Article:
Neither the interrogatories nor the answers need be filed with the Clerk unless the Court so directs at the pretrial settlement conference or at trial.
If the party, upon whom interrogatories have been served, shall fail to answer said interrogatories within thirty days, or any enlarged period, unless written objection to the answering of said interrogatories is filed within that period, said failure will result in a conditional default being entered by the Clerk upon motion being filed indicating such failure to answer. The party failing to answer shall receive notice of the conditional default. The conditional default shall be vacated if the defaulted party answers the interrogatories within ten days of receiving notice thereof and moves to strike the conditional default. If the defaulted party fails to move to strike the conditional default within ten (10) days of receiving notice thereof, the adverse party may move to have a default judgment entered and damages assessed in connection therewith. If, upon review of an affidavit of damages, the court determines that it does not provide a sufficient basis for determining damages, the court may, upon its own motion, order a hearing thereon.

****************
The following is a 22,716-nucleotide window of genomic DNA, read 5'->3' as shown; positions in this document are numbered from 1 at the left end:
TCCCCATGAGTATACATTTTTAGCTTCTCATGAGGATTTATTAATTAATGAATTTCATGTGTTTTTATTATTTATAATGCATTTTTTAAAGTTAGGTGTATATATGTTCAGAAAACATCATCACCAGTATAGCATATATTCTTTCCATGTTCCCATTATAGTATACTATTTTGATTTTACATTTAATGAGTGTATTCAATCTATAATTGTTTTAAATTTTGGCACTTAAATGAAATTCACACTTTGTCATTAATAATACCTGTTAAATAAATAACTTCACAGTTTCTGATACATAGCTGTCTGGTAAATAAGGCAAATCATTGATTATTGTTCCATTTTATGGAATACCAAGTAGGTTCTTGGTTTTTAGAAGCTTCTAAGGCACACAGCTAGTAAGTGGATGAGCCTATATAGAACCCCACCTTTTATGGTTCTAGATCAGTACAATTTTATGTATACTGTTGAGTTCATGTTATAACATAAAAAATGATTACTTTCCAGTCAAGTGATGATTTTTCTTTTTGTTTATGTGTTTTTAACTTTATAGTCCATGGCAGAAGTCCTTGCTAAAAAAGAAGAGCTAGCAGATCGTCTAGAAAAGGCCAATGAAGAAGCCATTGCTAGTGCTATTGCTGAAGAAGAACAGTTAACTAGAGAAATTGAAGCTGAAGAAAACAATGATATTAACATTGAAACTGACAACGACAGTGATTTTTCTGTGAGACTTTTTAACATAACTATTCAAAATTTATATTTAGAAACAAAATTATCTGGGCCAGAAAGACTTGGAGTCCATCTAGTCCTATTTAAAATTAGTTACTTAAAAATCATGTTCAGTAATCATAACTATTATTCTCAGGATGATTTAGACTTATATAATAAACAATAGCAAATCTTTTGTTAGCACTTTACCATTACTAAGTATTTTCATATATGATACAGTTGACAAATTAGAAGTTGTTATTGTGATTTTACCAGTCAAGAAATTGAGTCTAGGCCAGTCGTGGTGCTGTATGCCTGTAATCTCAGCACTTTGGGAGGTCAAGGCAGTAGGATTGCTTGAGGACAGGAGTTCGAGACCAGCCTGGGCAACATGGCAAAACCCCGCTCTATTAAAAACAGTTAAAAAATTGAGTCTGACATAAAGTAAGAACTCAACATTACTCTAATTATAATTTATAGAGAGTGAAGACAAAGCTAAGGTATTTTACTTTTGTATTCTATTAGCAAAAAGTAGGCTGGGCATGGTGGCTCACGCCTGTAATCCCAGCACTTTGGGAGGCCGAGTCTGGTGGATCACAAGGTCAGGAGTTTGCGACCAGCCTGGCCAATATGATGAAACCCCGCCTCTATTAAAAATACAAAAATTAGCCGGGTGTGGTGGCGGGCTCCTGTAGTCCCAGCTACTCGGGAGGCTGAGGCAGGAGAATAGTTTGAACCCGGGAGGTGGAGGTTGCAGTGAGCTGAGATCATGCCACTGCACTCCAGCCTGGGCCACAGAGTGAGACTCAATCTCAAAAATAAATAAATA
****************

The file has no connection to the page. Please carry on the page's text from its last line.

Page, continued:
36-A. When objections are made to interrogatories or requests for admissions, before there is any court hearing regarding said objections, counsel for the parties shall attempt in good faith to settle the objections by agreement. It shall be the responsibility of counsel for the objecting party to initiate such attempt and to notify the Clerk if the objections are settled by agreement.
If, following such conference, counsel are unable to settle objections, counsel for the objecting party shall notify the Clerk and request a hearing on such objections as remain unsettled.
Where an objection to an interrogatory has been withdrawn by agreement of counsel or has been overruled by the Court, the answer to such interrogatory shall be served within 10 days thereafter.
Superior Court Rules Table of Contents